The federal government's plans to skim off so-called "chance profits" from electricity producers and oil companies are met with criticism in the affected sectors. Both the representatives of the renewable energy and the coal and oil industry resist the amount and method of profit skimming. Urgently needed investments in the green transformation of the energy sector would be made more difficult, according to a report by WELT AM SONNTAG, almost identically among industry representatives.
"On the one hand, the state says: We need considerable additional wind power and photovoltaic capacity by 2030, we have to multiply the expansion targets," says Thorsten Kramer, CEO of the lignite group LEAG. "On the other hand, politicians grab the wallets of exactly those companies that are supposed to implement and pay for it." LEAG had announced that it would convert the Lusatia opencast mines into the largest German green electricity cluster with investments of ten billion euros.
The Federal Association of Renewable Energies (BEE) considers the technology-specific profit skimming known as the "step approach" to be unconstitutional because of the planned retroactive effect from September 1st. Green investments would also be made more difficult. "The step-by-step approach of the federal government provides for a revenue skimming three cents above the respective EEG remuneration," explains a spokesman: "This enables additional income of a maximum of around 30 percent in relation to a wind turbine." This is not enough, because: "The investment costs for Renewable energies have increased by well over 50 percent in some cases in the last twelve months.” The BEE also argues that the federal levy concept also violates the EU principle of technology neutrality. For this reason, a temporary tax is the more appropriate instrument.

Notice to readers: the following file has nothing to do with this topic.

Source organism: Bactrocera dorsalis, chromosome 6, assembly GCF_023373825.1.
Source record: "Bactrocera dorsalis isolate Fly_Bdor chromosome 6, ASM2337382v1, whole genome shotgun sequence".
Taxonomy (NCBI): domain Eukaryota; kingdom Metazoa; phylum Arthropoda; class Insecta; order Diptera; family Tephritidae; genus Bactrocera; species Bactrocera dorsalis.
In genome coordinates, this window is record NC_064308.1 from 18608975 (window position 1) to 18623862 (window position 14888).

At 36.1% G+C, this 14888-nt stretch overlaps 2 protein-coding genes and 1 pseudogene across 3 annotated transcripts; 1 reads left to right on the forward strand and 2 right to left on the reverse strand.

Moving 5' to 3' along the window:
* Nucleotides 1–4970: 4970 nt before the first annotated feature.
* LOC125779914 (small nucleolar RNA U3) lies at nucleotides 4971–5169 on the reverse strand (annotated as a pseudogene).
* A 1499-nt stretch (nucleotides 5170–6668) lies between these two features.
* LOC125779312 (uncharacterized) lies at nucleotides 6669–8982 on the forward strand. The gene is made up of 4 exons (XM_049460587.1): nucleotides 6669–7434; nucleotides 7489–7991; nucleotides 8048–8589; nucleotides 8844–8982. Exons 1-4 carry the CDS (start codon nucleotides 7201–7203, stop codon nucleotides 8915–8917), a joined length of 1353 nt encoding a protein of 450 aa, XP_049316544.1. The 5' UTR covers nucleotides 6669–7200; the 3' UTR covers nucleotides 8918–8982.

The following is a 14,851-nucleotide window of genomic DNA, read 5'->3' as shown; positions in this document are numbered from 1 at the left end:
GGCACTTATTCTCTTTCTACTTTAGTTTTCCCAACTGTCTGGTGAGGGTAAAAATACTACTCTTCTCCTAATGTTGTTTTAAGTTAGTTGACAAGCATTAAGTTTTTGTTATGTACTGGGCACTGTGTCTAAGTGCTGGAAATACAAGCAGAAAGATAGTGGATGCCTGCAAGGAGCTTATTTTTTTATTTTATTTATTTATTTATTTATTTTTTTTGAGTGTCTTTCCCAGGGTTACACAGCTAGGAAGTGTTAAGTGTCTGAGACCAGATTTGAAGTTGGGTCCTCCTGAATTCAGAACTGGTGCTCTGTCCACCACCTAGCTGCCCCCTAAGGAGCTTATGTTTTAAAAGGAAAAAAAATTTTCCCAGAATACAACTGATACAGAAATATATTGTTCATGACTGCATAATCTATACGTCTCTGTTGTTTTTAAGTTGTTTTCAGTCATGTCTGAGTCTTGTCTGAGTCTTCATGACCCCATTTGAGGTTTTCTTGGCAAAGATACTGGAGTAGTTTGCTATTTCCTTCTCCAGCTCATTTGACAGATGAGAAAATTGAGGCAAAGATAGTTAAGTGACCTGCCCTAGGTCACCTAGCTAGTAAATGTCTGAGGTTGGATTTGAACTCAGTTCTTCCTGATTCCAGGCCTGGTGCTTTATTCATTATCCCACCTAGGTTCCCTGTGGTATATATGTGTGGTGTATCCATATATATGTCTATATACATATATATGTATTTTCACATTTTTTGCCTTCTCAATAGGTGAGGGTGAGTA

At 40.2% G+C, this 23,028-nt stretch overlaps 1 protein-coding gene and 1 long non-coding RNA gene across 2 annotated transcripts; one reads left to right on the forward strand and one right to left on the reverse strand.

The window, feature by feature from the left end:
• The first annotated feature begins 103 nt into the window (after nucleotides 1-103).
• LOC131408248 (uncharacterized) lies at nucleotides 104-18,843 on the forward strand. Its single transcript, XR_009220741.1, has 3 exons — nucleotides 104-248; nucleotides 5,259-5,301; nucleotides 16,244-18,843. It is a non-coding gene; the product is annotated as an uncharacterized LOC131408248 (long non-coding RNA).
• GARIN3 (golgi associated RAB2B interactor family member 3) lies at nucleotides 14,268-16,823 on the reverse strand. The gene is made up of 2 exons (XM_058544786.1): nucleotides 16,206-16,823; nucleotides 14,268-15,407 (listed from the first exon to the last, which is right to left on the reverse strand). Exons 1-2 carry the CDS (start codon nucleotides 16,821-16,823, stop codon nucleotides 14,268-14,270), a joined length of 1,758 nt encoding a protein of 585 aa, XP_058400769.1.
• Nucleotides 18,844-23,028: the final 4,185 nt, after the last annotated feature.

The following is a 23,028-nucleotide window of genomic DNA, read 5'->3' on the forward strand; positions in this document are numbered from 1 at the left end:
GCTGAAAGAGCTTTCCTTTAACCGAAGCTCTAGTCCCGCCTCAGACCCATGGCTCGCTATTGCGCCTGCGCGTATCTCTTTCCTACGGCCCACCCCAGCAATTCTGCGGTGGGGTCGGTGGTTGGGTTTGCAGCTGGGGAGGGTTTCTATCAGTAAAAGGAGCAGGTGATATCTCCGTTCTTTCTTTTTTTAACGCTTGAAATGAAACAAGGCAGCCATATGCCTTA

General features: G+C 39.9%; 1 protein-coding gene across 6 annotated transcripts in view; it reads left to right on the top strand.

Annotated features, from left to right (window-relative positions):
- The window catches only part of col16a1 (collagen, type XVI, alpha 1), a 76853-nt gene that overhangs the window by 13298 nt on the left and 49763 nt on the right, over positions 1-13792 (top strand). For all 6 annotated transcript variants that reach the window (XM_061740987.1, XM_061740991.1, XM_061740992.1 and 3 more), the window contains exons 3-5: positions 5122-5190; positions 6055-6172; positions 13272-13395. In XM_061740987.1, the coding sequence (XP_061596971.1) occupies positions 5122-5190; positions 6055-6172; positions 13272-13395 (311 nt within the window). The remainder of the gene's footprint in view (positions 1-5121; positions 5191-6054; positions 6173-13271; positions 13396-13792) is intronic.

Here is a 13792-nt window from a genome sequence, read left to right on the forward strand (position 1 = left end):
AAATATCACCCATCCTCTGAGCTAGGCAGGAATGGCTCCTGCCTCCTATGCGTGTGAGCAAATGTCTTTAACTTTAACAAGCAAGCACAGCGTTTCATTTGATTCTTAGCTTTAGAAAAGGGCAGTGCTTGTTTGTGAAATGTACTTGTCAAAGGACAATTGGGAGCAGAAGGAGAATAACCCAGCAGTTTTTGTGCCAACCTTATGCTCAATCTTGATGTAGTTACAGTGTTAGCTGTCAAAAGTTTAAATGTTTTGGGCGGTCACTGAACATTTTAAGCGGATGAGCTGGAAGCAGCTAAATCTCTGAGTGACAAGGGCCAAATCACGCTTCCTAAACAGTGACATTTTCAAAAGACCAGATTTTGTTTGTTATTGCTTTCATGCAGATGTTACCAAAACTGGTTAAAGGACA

"The model most recently proposed by the federal government is extremely complex to implement," criticized Kerstin Andreae, spokeswoman for the general management of the Federal Association of Energy and Water Industries (BDEW): "The federal government should therefore urgently develop a more practicable and future-oriented model for the levy and also examine a tax model as an alternative to the revenue cap." This would be "just as effective, but less harsh market intervention." In the specific design, it must be ensured "that companies can continue to invest in a secure, climate-friendly and affordable energy supply of the future.' "
The mineral oil industry also sees problems. "The years from 2018 to 2021 used to determine a reference profit were excessively characterized by corona-related losses at refineries," said Christian Küchen, CEO of the Fuels and Energy trade association (en2x). For companies, this could mean that “an additional solidarity levy would be due for this year from the first euro of income, and that before losses from previous years could be offset.”
The industry is facing "urgently needed billions in investments in the transformation towards climate neutrality," warned Küchen. "In no way should the national introduction of this solidarity levy lead to these investments being delayed or possibly suspended altogether."